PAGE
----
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Analysis

How to Reform Police Monitoring of Social Media

Reforms should place guardrails on law enforcement access to social media and codify legal recourse for impact.

Police
Alex Wong/Getty

Civil rights protesters have long been the target of state surveillance. Recent efforts to keep tabs on Black Lives Matter protests and demonstrations against family separation, for instance, echo the FBI’s counter-intelligence program used to spy on civil rights leaders from Martin Luther King, Jr. to Huey Newton

Yet today’s surveillance analysts have a new source of information: social media. Consider the recent protests over the police killings of George Floyd and Breonna Taylor. As demonstrations spread across the country, the FBI and local police monitored social media and made arrests based on what people have posted online. In one instance, police in Wichita, Kansas even arrested a teenager on suspicion of incitement to rioting based on a threatening Snapchat screenshot he shared. The teen’s post added a note cautioning readers to “stay tf away from” his hometown—rhetoric intended to denounce the call to violence, not to foment it.

Unfortunately, the surveillance of social media is a growing trend. In recent years, social media posts have landed individuals of color in overbroad and unreliable gang databases, and even been used to justify keeping them imprisoned. One New York teen spent more than a year on Rikers Island, based in large part on the district attorney’s incorrect assessment that he was a member of a criminal gang. The D.A. relied on Facebook photos of the teen with members of a local crew—a group of kids loosely affiliated by block or housing development—and several posts from crew members that he had “liked.” In reality, the teen was simply connected to crew members because they were his neighbors and family members. The extent to which communities of color are viewed with suspicion can create a self-fulfilling prophecy where basic social media etiquette is mistaken for membership in a criminal enterprise. Social media is highly contextual and prone to misinterpretation, magnifying the risk that one person’s innocuous post will be taken as something more sinister.

From protests to public housing, social media monitoring raises civil liberties and civil rights concerns that are currently going unaddressed. Establishing a framework that balances public safety and the right to privacy, free expression, and equal protection under the law requires updates to our existing regulatory controls.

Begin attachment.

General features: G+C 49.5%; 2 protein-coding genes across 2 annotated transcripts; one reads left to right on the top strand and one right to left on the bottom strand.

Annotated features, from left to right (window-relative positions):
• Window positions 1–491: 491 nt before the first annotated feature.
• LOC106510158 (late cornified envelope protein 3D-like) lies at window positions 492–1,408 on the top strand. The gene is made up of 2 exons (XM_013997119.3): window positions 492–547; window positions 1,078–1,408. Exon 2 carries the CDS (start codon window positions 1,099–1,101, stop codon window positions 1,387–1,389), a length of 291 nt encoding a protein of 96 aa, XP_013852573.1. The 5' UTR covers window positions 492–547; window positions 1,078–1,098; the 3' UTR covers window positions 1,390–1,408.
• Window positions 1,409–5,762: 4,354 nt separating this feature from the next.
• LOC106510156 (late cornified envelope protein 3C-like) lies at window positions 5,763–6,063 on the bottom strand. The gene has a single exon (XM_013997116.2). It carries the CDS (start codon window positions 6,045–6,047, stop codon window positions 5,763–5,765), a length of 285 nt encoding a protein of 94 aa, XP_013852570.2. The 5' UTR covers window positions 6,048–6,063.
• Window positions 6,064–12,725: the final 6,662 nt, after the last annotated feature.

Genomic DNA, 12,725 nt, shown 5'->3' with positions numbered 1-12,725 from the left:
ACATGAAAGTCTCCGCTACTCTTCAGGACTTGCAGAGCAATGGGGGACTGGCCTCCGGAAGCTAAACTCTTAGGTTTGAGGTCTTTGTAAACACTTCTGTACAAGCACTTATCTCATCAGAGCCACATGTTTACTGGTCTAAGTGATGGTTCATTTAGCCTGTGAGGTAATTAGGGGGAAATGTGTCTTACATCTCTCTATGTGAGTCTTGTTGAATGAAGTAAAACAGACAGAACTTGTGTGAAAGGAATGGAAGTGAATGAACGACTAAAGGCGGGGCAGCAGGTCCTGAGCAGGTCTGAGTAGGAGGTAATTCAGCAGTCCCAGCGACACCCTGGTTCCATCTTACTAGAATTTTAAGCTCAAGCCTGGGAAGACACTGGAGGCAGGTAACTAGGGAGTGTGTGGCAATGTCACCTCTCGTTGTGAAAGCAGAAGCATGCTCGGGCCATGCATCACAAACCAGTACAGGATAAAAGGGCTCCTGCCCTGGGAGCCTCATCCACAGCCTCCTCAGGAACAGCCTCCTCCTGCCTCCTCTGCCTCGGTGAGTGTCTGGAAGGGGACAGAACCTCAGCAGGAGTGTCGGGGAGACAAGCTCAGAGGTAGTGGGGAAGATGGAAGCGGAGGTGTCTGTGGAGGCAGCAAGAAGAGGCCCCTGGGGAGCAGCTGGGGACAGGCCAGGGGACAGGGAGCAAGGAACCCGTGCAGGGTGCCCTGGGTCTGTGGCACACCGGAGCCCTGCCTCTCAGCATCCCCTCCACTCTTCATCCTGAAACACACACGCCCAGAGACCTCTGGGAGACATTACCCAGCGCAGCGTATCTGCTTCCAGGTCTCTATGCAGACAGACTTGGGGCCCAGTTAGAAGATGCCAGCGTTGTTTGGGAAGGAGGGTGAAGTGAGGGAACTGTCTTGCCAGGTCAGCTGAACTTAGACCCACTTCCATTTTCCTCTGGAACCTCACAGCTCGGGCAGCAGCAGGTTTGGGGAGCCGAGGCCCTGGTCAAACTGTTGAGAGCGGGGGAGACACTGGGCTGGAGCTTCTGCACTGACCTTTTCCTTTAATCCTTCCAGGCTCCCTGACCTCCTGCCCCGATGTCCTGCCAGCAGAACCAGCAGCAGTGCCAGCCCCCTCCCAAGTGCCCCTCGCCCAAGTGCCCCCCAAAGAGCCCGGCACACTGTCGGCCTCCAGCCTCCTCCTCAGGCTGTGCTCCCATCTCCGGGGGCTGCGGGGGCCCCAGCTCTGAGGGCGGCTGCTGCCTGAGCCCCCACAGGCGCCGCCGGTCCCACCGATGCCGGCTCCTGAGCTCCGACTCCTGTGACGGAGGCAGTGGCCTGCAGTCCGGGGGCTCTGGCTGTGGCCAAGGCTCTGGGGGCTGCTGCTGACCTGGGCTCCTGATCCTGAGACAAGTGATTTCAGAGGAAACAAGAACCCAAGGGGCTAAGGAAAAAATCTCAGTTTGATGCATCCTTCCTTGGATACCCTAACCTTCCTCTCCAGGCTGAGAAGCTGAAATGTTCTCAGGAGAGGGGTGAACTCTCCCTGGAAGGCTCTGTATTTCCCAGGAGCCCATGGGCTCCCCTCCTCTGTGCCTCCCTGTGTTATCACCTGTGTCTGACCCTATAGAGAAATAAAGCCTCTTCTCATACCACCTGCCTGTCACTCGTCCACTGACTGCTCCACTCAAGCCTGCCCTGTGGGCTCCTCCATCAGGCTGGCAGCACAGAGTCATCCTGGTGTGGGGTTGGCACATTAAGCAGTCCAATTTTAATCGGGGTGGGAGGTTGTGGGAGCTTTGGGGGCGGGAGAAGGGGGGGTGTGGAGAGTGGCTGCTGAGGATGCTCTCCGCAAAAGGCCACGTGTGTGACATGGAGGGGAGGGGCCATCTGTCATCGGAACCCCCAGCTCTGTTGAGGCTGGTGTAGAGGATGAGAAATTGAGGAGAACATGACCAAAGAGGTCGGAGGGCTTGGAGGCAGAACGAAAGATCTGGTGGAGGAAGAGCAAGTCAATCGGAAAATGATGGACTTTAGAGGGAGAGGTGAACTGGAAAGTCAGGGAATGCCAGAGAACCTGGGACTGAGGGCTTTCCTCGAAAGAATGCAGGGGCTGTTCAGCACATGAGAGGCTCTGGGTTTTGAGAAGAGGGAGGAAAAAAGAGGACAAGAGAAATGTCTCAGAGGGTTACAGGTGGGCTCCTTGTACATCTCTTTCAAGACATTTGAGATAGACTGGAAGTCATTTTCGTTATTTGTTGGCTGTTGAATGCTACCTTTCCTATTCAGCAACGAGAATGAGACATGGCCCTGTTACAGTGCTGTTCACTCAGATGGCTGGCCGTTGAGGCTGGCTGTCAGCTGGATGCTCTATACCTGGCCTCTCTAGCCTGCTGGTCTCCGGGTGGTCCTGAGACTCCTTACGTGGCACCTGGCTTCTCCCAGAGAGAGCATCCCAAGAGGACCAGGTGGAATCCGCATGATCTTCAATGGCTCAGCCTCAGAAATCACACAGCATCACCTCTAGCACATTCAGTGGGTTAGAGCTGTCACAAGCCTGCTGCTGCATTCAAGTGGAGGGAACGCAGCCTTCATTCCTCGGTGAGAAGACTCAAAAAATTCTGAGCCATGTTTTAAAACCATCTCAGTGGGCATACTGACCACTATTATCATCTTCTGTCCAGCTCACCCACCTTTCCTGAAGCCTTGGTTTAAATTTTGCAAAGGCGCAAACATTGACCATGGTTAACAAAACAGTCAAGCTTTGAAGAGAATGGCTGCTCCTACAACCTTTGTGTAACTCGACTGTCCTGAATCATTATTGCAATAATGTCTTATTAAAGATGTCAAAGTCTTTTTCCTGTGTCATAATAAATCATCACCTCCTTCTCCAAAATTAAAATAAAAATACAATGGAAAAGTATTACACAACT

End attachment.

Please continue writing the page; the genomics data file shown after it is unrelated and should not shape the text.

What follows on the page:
How do police monitor social media?

To begin with, how do the police watch social media? Most commonly, an officer views publicly available posts by searching for an individual, group, hashtag, or another search vector. Depending on the platform and the search, it may yield all of the content responsive to the query or only a portion. When seeking access to more than is publicly available, police may use an informant (such as a friend of the target) or create an undercover account by posing as a fellow activist or alluring stranger. This allows officers to communicate directly with the target and see content posted by both the target and their contacts that might otherwise be inaccessible to the public.

Police have also used software to monitor people, groups, associations, or locations in a more automated manner. This software included tools that mapped clusters of activity and a platform for linking undercover accounts. This tactic is less common now after the major platforms prohibited app developers from receiving automated access to public content for surveillance.

Dataminr, the prominent social media analytics firm, appears to have found a partial workaround to this prohibition by providing police with “public sector alerts.” Dataminr’s automated systems analyze public data feeds and deliver automated alerts to law enforcement clients, including the FBI, about shootings and natural disasters. It is unclear whether law enforcement can customize the service to go beyond the types of alerts included in Dataminr’s marketing material.

Law enforcement may also request social media data as part of a criminal investigation. By deploying subpoenas and warrants, law enforcement can collect an array of data directly from social media companies. For example, a template warrant drawn up by the Department of Justice to serve on Facebook contemplates collecting an array of data, including contact information, photos, status updates, private messages, friends lists, group affiliations, “friend” requests, future and past event postings, privacy settings, and more.

Social media monitoring is pervasive. According to a 2017 survey by the International Association of Chiefs of Police, 70% of responding police departments use social media for intelligence gathering and to monitor public sentiment. Similarly, Facebook’s latest transparency report states that the company received over 50,000 government requests for data between July and December 2019.